Like much of A. R. Ammons’s poetry, “The City Limits” explores the uneasy relationship between modern civilization and the natural world. The images that Ammons uses in this poem, such as his consideration of the sound of “birds’ bones” or of the “glow-blue” of the bodies of flies, make readers aware of the subtle things in the natural world that ordinarily would go unnoticed. He also draws readers’ attention to dark, fearsome, and unpleasant aspects of the world around them, such as the “guts of natural slaughter” that flies feed on and the “dark work of the deepest cells,” an allusion to cancer. It is typical of Ammons’s poetry that he is able to show the duality of the way that humans view nature. After making his readers uncomfortable, Ammons ends by making a convincing case that understanding can make fear of nature “calmly turn to praise.”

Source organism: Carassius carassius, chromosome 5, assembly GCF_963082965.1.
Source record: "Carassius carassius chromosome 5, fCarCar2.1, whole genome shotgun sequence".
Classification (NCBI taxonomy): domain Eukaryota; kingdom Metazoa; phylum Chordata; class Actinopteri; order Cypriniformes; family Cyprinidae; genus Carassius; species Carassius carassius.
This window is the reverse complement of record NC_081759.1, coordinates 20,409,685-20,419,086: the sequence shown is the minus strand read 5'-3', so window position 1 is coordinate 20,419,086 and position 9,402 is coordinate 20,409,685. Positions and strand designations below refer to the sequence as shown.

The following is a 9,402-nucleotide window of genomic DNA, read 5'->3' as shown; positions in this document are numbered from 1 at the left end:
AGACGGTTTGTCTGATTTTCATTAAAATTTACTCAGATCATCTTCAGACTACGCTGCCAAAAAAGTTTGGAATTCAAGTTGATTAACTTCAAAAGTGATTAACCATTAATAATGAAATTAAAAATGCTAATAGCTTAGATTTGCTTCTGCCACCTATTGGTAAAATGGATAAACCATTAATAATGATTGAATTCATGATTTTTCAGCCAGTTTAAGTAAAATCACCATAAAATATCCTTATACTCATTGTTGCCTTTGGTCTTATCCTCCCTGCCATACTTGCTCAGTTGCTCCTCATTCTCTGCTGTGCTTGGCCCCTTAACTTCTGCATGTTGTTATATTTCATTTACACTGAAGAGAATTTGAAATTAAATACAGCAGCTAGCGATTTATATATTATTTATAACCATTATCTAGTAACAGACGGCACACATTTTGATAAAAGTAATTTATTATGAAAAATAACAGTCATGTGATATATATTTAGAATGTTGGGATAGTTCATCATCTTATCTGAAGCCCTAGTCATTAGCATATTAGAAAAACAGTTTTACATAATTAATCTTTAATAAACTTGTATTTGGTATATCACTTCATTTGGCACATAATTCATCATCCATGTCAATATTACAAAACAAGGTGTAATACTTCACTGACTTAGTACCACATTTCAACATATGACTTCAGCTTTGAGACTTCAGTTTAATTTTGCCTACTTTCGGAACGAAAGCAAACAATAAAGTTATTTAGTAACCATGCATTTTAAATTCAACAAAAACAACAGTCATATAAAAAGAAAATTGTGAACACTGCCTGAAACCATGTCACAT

This poem was first published in 1971, when Ammons’s reputation as a major American poet was already established. It is available in his Collected Poems, 1951–1971. For the following thirty years, before his death in 2001, Ammons continued to be an innovator, changing styles and producing a varied legacy of poems ranging from book-length to just a few lines long. Throughout the last half of the twentieth century, he was considered to be a central figure among the growing number of poets who embrace the spiritual aspects of science and nature.